This is the snazzy new cover of Gerald Kersh’s Clock Without Hands, a collection for which I’m proud to have been chosen to introduce. Kersh is an underappreciated author, and Valancourt Books is doing us all a service by bringing his work back into print. Noir lovers may know him best as the author of Night and the City, but he also wrote fantastic speculative fiction tales and wonderful, gritty and garish portraits of London life. Born in America, but sometimes the best observers are outsiders (read any of Canadian Doug Coupland’s novels set in America, if you want proof).
To quote from the Valancourt site:
Clock Without Hands relates the unexpected and macabre impact of a sordid murder on the mild-mannered neighbour who witnesses the crime. In Flight to the World’s End, a desperate boy flees his cruel life at an orphanage, only to discover a harsh truth about the world outside. And in Fairy Gold, a clerk plays a malicious practical joke on his impoverished co-worker, with unpredictable and startling consequences.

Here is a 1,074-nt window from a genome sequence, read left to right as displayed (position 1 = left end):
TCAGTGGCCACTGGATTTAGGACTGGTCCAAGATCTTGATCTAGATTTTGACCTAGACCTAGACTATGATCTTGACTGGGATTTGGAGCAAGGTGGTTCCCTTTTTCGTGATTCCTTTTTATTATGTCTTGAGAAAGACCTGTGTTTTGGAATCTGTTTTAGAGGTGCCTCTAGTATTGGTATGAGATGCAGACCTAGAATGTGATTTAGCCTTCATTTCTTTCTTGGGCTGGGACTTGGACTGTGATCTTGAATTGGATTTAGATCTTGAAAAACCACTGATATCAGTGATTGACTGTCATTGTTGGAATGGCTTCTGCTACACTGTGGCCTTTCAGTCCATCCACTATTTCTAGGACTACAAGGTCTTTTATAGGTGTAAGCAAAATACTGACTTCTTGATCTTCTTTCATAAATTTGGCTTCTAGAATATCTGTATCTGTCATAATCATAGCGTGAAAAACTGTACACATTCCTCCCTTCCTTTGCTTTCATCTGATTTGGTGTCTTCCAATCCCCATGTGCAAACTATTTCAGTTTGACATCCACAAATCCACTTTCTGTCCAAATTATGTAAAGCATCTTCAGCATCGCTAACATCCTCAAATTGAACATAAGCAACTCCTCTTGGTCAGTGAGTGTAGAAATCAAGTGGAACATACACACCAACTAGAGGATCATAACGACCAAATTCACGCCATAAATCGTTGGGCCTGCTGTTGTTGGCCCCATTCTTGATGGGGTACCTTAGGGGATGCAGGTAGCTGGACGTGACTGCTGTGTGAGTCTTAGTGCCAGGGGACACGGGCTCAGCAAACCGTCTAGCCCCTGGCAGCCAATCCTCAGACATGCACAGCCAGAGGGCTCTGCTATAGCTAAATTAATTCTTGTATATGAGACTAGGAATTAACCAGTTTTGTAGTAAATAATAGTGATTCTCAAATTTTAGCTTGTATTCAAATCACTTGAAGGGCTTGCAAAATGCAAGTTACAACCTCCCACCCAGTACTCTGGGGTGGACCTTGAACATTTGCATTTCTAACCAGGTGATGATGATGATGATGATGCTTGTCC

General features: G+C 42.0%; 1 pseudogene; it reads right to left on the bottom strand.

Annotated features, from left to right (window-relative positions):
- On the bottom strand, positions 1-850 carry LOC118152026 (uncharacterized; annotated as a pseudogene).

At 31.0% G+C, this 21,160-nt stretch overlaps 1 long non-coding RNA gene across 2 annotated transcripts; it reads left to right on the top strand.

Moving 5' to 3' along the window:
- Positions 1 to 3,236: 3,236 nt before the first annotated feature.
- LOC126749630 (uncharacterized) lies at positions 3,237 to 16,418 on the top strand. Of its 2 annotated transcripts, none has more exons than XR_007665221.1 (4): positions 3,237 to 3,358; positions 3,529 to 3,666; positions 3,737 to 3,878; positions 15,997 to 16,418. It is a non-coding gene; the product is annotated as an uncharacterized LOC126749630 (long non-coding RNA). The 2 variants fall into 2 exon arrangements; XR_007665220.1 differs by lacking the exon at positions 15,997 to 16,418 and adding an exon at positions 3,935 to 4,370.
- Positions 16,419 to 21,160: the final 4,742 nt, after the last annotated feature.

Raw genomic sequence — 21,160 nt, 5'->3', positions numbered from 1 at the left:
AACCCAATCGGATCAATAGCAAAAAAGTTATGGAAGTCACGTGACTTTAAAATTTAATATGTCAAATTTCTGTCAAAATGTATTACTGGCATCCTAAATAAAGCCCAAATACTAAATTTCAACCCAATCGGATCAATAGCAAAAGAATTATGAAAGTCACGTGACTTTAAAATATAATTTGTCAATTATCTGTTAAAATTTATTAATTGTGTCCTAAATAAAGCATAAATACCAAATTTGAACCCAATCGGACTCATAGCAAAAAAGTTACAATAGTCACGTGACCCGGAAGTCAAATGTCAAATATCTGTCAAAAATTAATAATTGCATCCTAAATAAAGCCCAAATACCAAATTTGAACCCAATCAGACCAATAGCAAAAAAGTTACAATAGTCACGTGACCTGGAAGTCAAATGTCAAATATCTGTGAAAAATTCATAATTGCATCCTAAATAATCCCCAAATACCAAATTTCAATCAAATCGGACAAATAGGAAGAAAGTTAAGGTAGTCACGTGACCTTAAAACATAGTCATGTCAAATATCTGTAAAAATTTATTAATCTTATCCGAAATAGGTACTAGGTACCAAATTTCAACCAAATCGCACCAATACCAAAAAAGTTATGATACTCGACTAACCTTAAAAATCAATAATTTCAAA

A great slice of Kersh’s work, along with Nightshade and Damnations, a story collection with an introduction by Harlan Ellison, which Valancourt reprinted last year.
His novel Fowler’s End is one of my favorites, as grubby and grotesque as a Sam Fuller flick. Michael Moorcock wrote the intro for that one.
Rather esteemed company to rub elbows with.